1. “It was a serious distraction and threat to more meaningful reform efforts.”
Something is wrong with this sentence. To diagnose the problem, remove one of the noun phrases from the beginning of the sentence and determine whether the remaining statement is still correct, then replace it and remove the other one. “It was a serious threat to more meaningful reform efforts” is correct, but “It was a serious distraction to more meaningful reform efforts” is jarring because the preposition is not idiomatically appropriate. The noun phrases are supported by different prepositions, so they cannot share the word to; assign the correct preposition to each one: “It was a serious distraction from and threat to more meaningful reform efforts.”
Should the word threat be preceded by the article a to make it parallel with distraction? No, because serious applies to both nouns, and an additional article would isolate threat from the shared adjective. Also, the phrase “and threat to” appears to be parenthetical, but it’s not necessarily necessary to set it off by commas, parentheses, or em dashes.
However, enclosing it in parentheses suggests a whispering insinuation, and using em dashes would signal a provocative interjection, so the context might merit either parenthetical strategy. In either case, though, threat should be assigned a repetition of serious — “It was a serious distraction from (and a serious threat to) more meaningful reform efforts” — or a distinct adjective (“It was a serious distraction from — and a grave threat to — more meaningful reform efforts.”)
2. “Elected officials and activists representing forty-five environmental groups attended the event.”
When two or more nouns or noun phrases follow one or more adjectives (as in the previous example), the assumption is that the modifying word or words applies to each noun. In this case, however, the subject consists of the elements “elected officials” and “activists representing forty-five environmental groups” linked by a conjunction, not “elected officials (representing forty-five environmental groups)” and “(elected) activists representing forty-five environmental groups” joined by and. To clarify this distinction, recast the sentence: “Activists representing forty-five environmental groups, as well as elected officials, attended the event.”
3. “He has to be, if not the, one of the stupidest people in TV news.”
The basic statement here is “He has to be one of the stupidest people in TV news,” but the writer has failed in an attempt to suggest the superlative as well, awkwardly implying also that “he has to be the stupidest person in TV news.” (The superlative is the ultimate form of an adjective, more extreme than the basic form — stupid, in this case – and the comparative, stupider.)
But “if not the” collides with “one of the”; the unstated — and incorrect — complete thought is, “He has to be the stupidest people in TV news.” To smooth out this disjointed sentence, introduce the superlative first in a complete thought, and then retreat to the milder criticism in a following modifying phrase: “He has to be if not the stupidest person in TV news, then one of the stupidest.”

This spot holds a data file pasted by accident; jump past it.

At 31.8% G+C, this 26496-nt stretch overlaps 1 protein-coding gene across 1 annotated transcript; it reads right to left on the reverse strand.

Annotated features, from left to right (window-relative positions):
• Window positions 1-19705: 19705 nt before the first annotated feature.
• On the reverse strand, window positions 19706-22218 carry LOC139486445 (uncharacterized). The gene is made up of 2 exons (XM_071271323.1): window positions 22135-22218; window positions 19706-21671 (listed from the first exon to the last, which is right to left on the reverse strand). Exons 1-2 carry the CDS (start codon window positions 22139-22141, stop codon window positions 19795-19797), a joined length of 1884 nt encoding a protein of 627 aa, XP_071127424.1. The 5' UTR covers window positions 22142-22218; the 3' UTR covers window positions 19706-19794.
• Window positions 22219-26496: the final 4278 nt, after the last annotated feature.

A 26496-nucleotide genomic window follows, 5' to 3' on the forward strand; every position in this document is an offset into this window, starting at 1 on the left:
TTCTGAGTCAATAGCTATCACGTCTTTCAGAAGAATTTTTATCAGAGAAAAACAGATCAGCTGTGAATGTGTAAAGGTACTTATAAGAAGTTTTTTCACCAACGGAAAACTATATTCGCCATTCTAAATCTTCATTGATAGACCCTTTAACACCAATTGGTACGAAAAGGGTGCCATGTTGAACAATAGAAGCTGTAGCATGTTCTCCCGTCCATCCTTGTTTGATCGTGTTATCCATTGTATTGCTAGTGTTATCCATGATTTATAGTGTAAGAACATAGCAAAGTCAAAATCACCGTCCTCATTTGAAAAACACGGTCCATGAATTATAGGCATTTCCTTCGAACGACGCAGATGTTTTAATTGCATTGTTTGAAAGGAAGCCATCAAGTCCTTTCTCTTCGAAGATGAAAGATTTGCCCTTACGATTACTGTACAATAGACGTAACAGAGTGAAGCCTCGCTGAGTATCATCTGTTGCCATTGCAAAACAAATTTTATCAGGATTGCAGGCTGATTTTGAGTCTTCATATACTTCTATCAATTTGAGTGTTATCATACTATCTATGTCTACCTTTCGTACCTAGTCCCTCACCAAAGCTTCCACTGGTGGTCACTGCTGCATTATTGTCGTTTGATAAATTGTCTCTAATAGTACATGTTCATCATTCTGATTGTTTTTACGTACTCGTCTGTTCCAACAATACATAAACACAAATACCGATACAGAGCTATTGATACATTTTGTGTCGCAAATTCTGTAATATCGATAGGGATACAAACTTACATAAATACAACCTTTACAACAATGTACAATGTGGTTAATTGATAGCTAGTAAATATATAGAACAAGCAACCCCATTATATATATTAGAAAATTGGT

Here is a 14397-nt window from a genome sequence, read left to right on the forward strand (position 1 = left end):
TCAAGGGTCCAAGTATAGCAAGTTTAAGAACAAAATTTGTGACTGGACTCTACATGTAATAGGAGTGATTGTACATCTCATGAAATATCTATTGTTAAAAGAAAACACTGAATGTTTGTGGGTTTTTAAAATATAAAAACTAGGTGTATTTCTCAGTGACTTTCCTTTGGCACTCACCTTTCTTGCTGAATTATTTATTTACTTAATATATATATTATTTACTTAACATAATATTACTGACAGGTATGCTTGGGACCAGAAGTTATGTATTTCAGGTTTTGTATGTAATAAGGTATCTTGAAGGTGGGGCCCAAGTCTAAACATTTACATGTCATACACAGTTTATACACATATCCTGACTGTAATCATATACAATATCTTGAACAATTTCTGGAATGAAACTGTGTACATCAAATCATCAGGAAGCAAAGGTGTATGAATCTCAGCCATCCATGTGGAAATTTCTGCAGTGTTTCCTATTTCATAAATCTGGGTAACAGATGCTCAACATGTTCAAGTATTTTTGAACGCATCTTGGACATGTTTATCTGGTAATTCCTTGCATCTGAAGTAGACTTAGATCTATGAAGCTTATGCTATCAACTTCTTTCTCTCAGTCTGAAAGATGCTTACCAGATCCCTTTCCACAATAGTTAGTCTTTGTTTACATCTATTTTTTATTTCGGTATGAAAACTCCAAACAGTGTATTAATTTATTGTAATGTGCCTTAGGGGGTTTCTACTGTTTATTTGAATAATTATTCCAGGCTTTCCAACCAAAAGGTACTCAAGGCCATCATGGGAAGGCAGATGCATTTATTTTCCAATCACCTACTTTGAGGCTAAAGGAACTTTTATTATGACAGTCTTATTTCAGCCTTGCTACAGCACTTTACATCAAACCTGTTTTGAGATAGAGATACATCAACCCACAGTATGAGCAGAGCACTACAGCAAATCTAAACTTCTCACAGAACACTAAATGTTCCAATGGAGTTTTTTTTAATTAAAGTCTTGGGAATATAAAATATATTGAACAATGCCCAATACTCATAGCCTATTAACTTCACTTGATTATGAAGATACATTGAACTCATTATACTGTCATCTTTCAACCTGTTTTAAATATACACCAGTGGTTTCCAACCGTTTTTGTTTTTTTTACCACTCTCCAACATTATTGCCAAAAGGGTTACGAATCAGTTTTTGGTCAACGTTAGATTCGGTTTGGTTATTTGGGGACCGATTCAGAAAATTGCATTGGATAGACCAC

Note that a comma does not follow be, because doing so would imply that two commas are necessary to set “if not the stupidest person in TV news” off from the basic sentence “He has to be then one of the stupidest,” and that’s a faulty grammatical analysis. This sentence is constructed from a simple “if, then” foundation, so use a single comma to separate the two propositions.
4. “He kept a house there as well as homes in rural Oxfordshire, England, and Miami.”
This sentence implies that the subject kept three additional homes: one in Oxfordshire, one in England, and one in Miami. (It also incorrectly suggests that, as in the second example above, a single adjective applies to all nouns that follow.) What the writer meant, as we determine momentarily — which is one moment too late — is that one additional residence is located in Oxfordshire, England, and another is in Miami.
When one or more “city, state” or “city, nation” constructions are associated with a “city” reference, the sentence must be revised to clarify the hierarchy of referents. One solution is to distance the two objects with proprietary prepositions: “He kept a house there as well as homes in rural Oxfordshire, England, and in Miami.” Another, clearer choice is to do so but also place the simpler referent first: “He kept a house there as well as homes in Miami and in rural Oxfordshire, England.”
5. “The company was to be paid between $300 and $400 million.”
This “you know what I meant” bungle is inoffensive but incorrect, and should be corrected on principle because a similar but more egregiously ambiguous construction would definitely merit revision, so why be inconsistent and excuse one but not the other? The two figures in question are $300 million and $400 million, and for the sake of clarity, the first instance of million should not be elided: “The company was to be paid between $300 million and $400 million.”
The same principle applies if the range is separated by the word to: “The company was to be paid $300 million to $400 million.” However, when the sentence does not apply to orders of magnitude — “Compliance ranged from 50 to 75 percent” — the operative word need not be repeated, because no ambiguity about the relation of the first number to the second one exists.
Original Post: 5 Problems with Parallelism
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